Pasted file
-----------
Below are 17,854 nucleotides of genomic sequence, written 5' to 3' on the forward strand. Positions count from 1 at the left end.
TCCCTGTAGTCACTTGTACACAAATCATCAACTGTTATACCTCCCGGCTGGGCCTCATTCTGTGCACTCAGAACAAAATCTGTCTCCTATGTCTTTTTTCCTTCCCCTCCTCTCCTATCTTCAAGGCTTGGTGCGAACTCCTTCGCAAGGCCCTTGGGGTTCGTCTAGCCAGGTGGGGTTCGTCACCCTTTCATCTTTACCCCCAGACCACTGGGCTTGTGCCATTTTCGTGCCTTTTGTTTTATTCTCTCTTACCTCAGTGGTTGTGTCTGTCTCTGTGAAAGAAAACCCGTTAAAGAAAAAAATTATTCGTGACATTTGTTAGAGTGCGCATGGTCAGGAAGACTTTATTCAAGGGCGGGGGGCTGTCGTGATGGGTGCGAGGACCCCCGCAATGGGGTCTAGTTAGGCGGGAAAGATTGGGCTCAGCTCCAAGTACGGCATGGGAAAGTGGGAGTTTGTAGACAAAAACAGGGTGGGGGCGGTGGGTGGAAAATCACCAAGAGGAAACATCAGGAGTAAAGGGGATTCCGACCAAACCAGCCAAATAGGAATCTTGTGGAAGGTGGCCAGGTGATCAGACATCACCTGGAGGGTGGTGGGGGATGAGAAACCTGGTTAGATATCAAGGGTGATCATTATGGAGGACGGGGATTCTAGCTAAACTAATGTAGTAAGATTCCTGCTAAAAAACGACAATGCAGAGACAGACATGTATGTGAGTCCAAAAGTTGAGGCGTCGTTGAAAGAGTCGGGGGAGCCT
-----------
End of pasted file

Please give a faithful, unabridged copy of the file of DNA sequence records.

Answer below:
Below are 17,854 nucleotides of genomic sequence, written 5' to 3' on the forward strand. Positions count from 1 at the left end.
TCCCTGTAGTCACTTGTACACAAATCATCAACTGTTATACCTCCCGGCTGGGCCTCATTCTGTGCACTCAGAACAAAATCTGTCTCCTATGTCTTTTTTCCTTCCCCTCCTCTCCTATCTTCAAGGCTTGGTGCGAACTCCTTCGCAAGGCCCTTGGGGTTCGTCTAGCCAGGTGGGGTTCGTCACCCTTTCATCTTTACCCCCAGACCACTGGGCTTGTGCCATTTTCGTGCCTTTTGTTTTATTCTCTCTTACCTCAGTGGTTGTGTCTGTCTCTGTGAAAGAAAACCCGTTAAAGAAAAAAATTATTCGTGACATTTGTTAGAGTGCGCATGGTCAGGAAGACTTTATTCAAGGGCGGGGGGCTGTCGTGATGGGTGCGAGGACCCCCGCAATGGGGTCTAGTTAGGCGGGAAAGATTGGGCTCAGCTCCAAGTACGGCATGGGAAAGTGGGAGTTTGTAGACAAAAACAGGGTGGGGGCGGTGGGTGGAAAATCACCAAGAGGAAACATCAGGAGTAAAGGGGATTCCGACCAAACCAGCCAAATAGGAATCTTGTGGAAGGTGGCCAGGTGATCAGACATCACCTGGAGGGTGGTGGGGGATGAGAAACCTGGTTAGATATCAAGGGTGATCATTATGGAGGACGGGGATTCTAGCTAAACTAATGTAGTAAGATTCCTGCTAAAAAACGACAATGCAGAGACAGACATGTATGTGAGTCCAAAAGTTGAGGCGTCGTTGAAAGAGTCGGGGGAGCCT